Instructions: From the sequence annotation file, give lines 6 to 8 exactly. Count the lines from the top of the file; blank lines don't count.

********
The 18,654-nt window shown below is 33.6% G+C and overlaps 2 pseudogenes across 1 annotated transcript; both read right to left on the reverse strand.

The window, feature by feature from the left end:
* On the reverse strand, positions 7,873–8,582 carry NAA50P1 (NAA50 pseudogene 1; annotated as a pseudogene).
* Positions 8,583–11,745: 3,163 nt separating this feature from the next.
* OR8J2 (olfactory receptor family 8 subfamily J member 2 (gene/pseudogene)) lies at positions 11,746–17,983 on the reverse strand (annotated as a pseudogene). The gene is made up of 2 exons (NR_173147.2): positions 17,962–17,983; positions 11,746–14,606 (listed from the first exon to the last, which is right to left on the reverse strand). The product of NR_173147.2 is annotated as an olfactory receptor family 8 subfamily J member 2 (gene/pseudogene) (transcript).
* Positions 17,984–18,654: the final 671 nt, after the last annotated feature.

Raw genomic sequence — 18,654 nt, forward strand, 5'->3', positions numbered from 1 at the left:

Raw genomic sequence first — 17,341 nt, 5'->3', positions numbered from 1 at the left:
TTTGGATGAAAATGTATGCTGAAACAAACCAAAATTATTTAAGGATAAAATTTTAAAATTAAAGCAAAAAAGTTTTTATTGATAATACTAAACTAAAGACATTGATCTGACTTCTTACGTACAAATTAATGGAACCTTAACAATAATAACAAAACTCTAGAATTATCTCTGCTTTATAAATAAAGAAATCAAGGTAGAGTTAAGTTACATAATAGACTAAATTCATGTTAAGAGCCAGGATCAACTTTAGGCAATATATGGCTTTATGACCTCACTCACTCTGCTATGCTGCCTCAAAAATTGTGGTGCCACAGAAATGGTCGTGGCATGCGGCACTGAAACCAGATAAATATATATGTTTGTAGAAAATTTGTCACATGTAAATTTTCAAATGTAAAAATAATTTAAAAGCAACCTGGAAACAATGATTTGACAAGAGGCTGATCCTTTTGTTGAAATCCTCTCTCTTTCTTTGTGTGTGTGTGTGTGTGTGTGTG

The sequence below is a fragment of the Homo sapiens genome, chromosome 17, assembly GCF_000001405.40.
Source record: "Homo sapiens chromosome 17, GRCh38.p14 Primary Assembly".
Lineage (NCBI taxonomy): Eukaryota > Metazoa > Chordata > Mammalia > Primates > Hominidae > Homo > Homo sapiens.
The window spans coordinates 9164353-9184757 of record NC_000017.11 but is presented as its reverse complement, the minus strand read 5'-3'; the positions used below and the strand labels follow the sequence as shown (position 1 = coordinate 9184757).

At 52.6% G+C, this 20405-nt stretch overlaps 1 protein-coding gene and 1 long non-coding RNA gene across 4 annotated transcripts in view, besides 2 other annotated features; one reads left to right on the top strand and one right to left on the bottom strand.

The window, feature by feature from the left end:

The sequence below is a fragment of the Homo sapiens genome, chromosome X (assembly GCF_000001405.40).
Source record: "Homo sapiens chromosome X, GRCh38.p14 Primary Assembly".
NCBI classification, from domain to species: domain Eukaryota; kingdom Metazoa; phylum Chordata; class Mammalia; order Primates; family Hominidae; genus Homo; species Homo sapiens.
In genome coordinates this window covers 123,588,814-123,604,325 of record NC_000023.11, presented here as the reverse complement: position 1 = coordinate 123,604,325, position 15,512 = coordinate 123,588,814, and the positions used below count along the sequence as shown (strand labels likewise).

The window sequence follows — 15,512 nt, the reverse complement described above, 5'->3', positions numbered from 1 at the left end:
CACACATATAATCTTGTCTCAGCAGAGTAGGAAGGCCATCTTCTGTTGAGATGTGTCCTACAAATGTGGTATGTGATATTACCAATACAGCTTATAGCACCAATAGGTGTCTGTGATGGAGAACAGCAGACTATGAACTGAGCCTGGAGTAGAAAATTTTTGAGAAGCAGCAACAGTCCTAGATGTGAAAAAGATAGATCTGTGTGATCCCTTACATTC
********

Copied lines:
* Positions 17,984–18,654: the final 671 nt, after the last annotated feature.

Raw genomic sequence — 18,654 nt, forward strand, 5'->3', positions numbered from 1 at the left:

Raw genomic sequence first — 17,341 nt, 5'->3', positions numbered from 1 at the left: